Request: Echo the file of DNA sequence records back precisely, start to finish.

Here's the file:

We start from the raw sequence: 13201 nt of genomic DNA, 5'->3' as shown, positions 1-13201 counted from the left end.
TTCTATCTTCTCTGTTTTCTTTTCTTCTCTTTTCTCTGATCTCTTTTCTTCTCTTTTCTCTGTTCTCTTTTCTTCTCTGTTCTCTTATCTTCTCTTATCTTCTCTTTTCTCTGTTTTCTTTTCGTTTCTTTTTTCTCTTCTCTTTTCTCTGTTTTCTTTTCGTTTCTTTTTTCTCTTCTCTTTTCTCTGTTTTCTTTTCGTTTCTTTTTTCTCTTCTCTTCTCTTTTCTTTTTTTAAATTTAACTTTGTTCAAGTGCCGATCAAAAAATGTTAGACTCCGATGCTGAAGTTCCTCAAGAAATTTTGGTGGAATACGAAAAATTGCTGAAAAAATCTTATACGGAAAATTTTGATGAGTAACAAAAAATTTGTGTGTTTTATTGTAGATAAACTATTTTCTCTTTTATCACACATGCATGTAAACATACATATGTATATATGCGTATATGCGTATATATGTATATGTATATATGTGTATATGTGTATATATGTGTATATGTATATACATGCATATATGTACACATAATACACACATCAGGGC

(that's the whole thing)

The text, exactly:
We start from the raw sequence: 13201 nt of genomic DNA, 5'->3' as shown, positions 1-13201 counted from the left end.
TTCTATCTTCTCTGTTTTCTTTTCTTCTCTTTTCTCTGATCTCTTTTCTTCTCTTTTCTCTGTTCTCTTTTCTTCTCTGTTCTCTTATCTTCTCTTATCTTCTCTTTTCTCTGTTTTCTTTTCGTTTCTTTTTTCTCTTCTCTTTTCTCTGTTTTCTTTTCGTTTCTTTTTTCTCTTCTCTTTTCTCTGTTTTCTTTTCGTTTCTTTTTTCTCTTCTCTTCTCTTTTCTTTTTTTAAATTTAACTTTGTTCAAGTGCCGATCAAAAAATGTTAGACTCCGATGCTGAAGTTCCTCAAGAAATTTTGGTGGAATACGAAAAATTGCTGAAAAAATCTTATACGGAAAATTTTGATGAGTAACAAAAAATTTGTGTGTTTTATTGTAGATAAACTATTTTCTCTTTTATCACACATGCATGTAAACATACATATGTATATATGCGTATATGCGTATATATGTATATGTATATATGTGTATATGTGTATATATGTGTATATGTATATACATGCATATATGTACACATAATACACACATCAGGGC